Water off at inspection

I recently inspected a property and the water was off at the interior main. I carry an air compressor with me which I use to do plumbing pressure tests at foreclosed / winterized properties (I do lots of these) and the system wasn’t holding pressure because of a leaking tub faucet / valve. Obviously I didn’t turn on the water because of the liability of other leaks. I should also note that about 50% of the plumbing was polybutylene adding to my skepticism of additional leaks. Now for my question. Should I charge more to return to inspect the plumbing system once the water is restored? In this instance I told them I would return but for future reference what should I charge?


What you charge is your call.
Should you charge? Of course, it’s work.

I agree for sure

Take pictures showing the water is off. I had a Realtor telling me the water was on and it should have been tested. I showed them the picture I took of the missing water meter. Told them what I would charge to reinspect ( it was 40 Miles away) and said they should call a plumber have them hook it up and inspect. Just an FYI Thanks John

If the client wants you to return for ANY reason, I charge 1/2 the original inspection fee. I used to charge $125 or $150 plus mileage but I don’t want to figure out the time and mileage. Just easier for 1/2 the original fee.

Thanks everyone! Too late for this one but I will be ready for next time.

I agree you should charge. Also, make sure they understand water on means at the fixtures like the sink, toilet and tub. It does not mean that there is water service to the home as the main valve could be very well shut off. I’ve had the happen “Is the Water on” reply “Yes they installed the meter today” arrive and its on but the valve at the meter is off.

Do you like working for FREE?

If so, don’t charge for it.

I might assume that you should be charging for an air pressure test as well…

Why are you afraid of turning on the water when your not afraid to hook up an air compressor to the house? If your to go beyond the Insp Std, why are you hiding behind it?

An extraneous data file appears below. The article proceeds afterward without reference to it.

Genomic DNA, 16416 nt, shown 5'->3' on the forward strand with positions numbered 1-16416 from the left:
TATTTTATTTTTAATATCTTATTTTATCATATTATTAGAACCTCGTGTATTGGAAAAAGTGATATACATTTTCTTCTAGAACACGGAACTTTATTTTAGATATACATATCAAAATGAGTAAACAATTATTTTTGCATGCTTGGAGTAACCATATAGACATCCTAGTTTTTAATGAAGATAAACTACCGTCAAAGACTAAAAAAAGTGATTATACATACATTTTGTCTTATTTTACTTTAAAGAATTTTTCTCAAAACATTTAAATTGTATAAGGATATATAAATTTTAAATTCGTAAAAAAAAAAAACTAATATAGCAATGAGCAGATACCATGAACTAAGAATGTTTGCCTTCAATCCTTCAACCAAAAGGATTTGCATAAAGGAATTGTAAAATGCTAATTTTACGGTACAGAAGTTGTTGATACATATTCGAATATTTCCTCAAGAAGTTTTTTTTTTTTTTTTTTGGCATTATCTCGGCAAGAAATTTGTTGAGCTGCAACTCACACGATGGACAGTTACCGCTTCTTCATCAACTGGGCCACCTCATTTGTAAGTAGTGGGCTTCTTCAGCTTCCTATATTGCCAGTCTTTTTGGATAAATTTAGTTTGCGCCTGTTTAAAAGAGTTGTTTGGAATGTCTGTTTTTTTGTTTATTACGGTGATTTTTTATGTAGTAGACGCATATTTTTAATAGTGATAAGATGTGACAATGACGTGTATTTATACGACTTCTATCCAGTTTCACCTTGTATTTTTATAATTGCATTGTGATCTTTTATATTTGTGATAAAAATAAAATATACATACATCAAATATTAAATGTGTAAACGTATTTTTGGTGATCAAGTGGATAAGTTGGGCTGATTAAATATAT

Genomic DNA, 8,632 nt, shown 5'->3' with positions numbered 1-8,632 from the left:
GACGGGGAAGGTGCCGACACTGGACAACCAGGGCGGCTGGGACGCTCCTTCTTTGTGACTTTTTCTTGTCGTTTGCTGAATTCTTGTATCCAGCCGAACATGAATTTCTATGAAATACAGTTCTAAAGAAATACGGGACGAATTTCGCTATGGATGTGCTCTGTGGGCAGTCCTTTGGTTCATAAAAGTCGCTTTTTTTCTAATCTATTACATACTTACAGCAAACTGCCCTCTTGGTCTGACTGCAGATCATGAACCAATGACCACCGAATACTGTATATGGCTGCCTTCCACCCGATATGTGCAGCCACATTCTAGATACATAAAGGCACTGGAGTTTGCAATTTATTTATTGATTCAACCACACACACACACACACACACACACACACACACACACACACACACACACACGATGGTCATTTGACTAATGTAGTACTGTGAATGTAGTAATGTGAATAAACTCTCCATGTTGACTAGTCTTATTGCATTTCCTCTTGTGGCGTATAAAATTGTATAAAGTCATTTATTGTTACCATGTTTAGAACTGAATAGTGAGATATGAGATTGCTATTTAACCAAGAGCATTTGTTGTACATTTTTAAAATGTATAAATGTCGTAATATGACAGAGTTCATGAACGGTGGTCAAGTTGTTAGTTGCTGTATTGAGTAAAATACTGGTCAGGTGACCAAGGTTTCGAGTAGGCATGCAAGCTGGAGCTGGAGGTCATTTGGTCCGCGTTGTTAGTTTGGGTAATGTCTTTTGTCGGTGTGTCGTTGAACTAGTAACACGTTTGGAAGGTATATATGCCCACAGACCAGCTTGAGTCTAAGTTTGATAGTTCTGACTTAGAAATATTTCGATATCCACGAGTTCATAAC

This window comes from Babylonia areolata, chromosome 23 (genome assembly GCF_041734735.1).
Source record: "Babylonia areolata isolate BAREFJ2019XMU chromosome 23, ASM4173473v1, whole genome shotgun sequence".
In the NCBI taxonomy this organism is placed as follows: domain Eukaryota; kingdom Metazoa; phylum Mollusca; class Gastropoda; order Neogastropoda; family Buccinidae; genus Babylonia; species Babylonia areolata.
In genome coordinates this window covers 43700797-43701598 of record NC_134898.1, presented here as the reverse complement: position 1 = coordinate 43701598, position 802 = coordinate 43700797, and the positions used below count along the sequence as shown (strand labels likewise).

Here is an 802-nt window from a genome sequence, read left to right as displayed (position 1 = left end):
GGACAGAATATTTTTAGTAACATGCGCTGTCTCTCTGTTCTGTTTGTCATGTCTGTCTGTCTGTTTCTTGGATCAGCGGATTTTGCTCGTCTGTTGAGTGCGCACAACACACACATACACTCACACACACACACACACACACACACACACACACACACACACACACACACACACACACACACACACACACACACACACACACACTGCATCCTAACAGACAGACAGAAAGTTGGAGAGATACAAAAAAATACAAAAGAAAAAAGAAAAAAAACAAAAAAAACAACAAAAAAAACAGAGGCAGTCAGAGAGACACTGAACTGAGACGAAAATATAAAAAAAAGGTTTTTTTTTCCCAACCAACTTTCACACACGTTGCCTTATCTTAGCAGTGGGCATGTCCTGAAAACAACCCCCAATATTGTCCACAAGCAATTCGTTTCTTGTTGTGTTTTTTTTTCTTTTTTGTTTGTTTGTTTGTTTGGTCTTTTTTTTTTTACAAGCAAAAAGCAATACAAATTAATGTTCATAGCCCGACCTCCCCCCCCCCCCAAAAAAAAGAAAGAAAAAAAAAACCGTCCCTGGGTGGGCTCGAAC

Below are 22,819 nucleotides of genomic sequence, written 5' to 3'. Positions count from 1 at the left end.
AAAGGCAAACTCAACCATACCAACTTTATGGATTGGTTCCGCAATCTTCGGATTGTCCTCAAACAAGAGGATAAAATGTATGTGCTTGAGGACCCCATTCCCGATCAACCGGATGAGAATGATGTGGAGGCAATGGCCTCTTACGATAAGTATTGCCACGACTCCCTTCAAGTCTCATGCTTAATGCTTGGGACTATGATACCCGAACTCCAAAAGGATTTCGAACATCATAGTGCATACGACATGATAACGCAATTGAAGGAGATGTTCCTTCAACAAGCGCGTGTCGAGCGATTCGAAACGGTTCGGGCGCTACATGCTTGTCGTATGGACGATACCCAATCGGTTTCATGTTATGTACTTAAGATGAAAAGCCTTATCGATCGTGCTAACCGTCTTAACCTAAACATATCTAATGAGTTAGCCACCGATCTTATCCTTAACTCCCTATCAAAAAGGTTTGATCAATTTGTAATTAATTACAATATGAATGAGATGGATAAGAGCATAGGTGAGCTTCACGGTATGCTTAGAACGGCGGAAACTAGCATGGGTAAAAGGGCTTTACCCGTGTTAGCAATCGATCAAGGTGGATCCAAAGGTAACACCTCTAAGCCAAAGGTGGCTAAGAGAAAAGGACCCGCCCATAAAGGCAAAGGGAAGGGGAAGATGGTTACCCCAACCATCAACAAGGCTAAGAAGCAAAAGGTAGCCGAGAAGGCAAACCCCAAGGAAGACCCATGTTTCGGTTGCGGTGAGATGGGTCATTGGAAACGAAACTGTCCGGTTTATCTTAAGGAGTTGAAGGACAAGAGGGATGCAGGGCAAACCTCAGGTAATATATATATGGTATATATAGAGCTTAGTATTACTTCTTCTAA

I would hope that the OP would have a separate agreement signed for testing/dewinterizing etc. outside of the home inspection agreement.

I would have turned the water on.

Then, sorry to say, you are a fool. :roll: Try making a claim on your insurance when that small, hidden leak ruins something.

I had an agent go out the night before an early morning inspection and turn the main on. She opened it a little to far and it had a constant drip at the valve handle. It flooded the kitchen, hallway, dining room and living room. All the hardwood cherry floors were warped and had to be replaced. I bet it cost her $15k at least.

I handle this in multiple ways.

My inspection agreement states that there is a $150 reinspect fee.
Clients and agents are emailed prior to the inspection with instructions to make sure all utilities are on at the time of inspection to avoid a reinspect fee.

in my report I note what utilities are off and what systems were unable to be fully inspected due to utility not being available.

I verbally communicate with my client the lack of utility, and how that may affect the inspection. I also tell them that the report will state these items could no be properly inspected and to verify proper operation prior to purchase.

I let the client know that once the utility is restored I can come back to perform the reinspection. I advise the client that they may want to negotiate with the seller and agents on who is going to pay for the reinspection.

Big error ,
Three times I have refused and in all cases agent turned it on and there was a leak .
This is a great board .listen close and follow the directions of the established home inspectors .

You will learn a lot .

I hark back to the real estate market of 2010-12. At that time I was not an inspector but an investor. Homes for sale at that time, generally bank owned and short sales, were a mess. Missing plumbing and electrical, crack houses, and all forms of disrespect for the most basic of human needs was rampant.

Winterized homes included, (if possible) I always tested the potable water as well as fuel delivery, waste, and every other accruement that makes for a liveable structure. As a buyer I wanted to know the condition of the property.

Now as an inspector, I feel I owe it to my clients to provide the knowledge I wanted without a sun in my eyes, shoes untied excuse for not performing an inspection. Adding an additional fee for a re-inspection because I am either timid or incompetent is ludicrous.

If this makes me a fool, or not an established inspector, so be it.